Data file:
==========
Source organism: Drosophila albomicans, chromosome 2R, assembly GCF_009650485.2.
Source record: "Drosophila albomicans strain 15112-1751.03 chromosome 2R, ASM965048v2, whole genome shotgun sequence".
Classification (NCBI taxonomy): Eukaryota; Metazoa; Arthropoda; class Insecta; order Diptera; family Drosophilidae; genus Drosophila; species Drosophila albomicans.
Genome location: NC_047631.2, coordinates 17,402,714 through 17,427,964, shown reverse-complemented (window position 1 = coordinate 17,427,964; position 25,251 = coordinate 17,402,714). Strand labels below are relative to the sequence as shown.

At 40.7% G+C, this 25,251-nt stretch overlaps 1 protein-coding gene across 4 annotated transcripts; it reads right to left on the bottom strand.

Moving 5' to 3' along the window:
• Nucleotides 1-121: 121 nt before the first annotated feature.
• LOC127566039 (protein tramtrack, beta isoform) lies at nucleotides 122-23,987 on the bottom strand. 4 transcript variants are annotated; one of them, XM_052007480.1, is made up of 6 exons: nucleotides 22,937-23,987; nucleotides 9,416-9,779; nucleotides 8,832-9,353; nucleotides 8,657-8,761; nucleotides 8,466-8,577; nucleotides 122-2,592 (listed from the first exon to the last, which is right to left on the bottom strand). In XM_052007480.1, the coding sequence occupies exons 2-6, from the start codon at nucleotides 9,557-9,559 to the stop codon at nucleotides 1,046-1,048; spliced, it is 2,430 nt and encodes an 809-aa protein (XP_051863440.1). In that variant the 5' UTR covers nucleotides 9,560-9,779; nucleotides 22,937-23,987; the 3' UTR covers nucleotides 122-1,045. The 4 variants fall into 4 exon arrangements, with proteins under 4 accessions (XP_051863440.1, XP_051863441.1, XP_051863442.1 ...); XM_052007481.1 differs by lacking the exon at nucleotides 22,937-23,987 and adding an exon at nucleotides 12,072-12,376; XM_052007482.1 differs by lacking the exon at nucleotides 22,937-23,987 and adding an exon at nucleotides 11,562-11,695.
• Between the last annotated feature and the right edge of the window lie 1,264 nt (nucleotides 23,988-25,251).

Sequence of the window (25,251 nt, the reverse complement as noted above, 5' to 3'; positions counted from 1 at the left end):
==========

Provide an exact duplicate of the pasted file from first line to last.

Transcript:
Source organism: Drosophila albomicans, chromosome 2R, assembly GCF_009650485.2.
Source record: "Drosophila albomicans strain 15112-1751.03 chromosome 2R, ASM965048v2, whole genome shotgun sequence".
Classification (NCBI taxonomy): Eukaryota; Metazoa; Arthropoda; class Insecta; order Diptera; family Drosophilidae; genus Drosophila; species Drosophila albomicans.
Genome location: NC_047631.2, coordinates 17,402,714 through 17,427,964, shown reverse-complemented (window position 1 = coordinate 17,427,964; position 25,251 = coordinate 17,402,714). Strand labels below are relative to the sequence as shown.

At 40.7% G+C, this 25,251-nt stretch overlaps 1 protein-coding gene across 4 annotated transcripts; it reads right to left on the bottom strand.

Moving 5' to 3' along the window:
• Nucleotides 1-121: 121 nt before the first annotated feature.
• LOC127566039 (protein tramtrack, beta isoform) lies at nucleotides 122-23,987 on the bottom strand. 4 transcript variants are annotated; one of them, XM_052007480.1, is made up of 6 exons: nucleotides 22,937-23,987; nucleotides 9,416-9,779; nucleotides 8,832-9,353; nucleotides 8,657-8,761; nucleotides 8,466-8,577; nucleotides 122-2,592 (listed from the first exon to the last, which is right to left on the bottom strand). In XM_052007480.1, the coding sequence occupies exons 2-6, from the start codon at nucleotides 9,557-9,559 to the stop codon at nucleotides 1,046-1,048; spliced, it is 2,430 nt and encodes an 809-aa protein (XP_051863440.1). In that variant the 5' UTR covers nucleotides 9,560-9,779; nucleotides 22,937-23,987; the 3' UTR covers nucleotides 122-1,045. The 4 variants fall into 4 exon arrangements, with proteins under 4 accessions (XP_051863440.1, XP_051863441.1, XP_051863442.1 ...); XM_052007481.1 differs by lacking the exon at nucleotides 22,937-23,987 and adding an exon at nucleotides 12,072-12,376; XM_052007482.1 differs by lacking the exon at nucleotides 22,937-23,987 and adding an exon at nucleotides 11,562-11,695.
• Between the last annotated feature and the right edge of the window lie 1,264 nt (nucleotides 23,988-25,251).

Sequence of the window (25,251 nt, the reverse complement as noted above, 5' to 3'; positions counted from 1 at the left end):